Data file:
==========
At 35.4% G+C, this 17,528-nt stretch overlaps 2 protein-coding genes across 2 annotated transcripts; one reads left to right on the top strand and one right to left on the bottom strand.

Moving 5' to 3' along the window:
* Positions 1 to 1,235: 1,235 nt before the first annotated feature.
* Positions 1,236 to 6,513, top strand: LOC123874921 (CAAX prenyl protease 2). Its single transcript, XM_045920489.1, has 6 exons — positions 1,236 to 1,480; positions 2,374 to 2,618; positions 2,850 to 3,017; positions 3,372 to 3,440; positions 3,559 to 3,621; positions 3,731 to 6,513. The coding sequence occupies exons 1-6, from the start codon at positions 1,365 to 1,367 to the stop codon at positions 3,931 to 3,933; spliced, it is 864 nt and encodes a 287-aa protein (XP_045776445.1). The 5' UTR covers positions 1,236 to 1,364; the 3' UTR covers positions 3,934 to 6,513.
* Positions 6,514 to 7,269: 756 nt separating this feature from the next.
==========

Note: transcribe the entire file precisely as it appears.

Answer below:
At 35.4% G+C, this 17,528-nt stretch overlaps 2 protein-coding genes across 2 annotated transcripts; one reads left to right on the top strand and one right to left on the bottom strand.

Moving 5' to 3' along the window:
* Positions 1 to 1,235: 1,235 nt before the first annotated feature.
* Positions 1,236 to 6,513, top strand: LOC123874921 (CAAX prenyl protease 2). Its single transcript, XM_045920489.1, has 6 exons — positions 1,236 to 1,480; positions 2,374 to 2,618; positions 2,850 to 3,017; positions 3,372 to 3,440; positions 3,559 to 3,621; positions 3,731 to 6,513. The coding sequence occupies exons 1-6, from the start codon at positions 1,365 to 1,367 to the stop codon at positions 3,931 to 3,933; spliced, it is 864 nt and encodes a 287-aa protein (XP_045776445.1). The 5' UTR covers positions 1,236 to 1,364; the 3' UTR covers positions 3,934 to 6,513.
* Positions 6,514 to 7,269: 756 nt separating this feature from the next.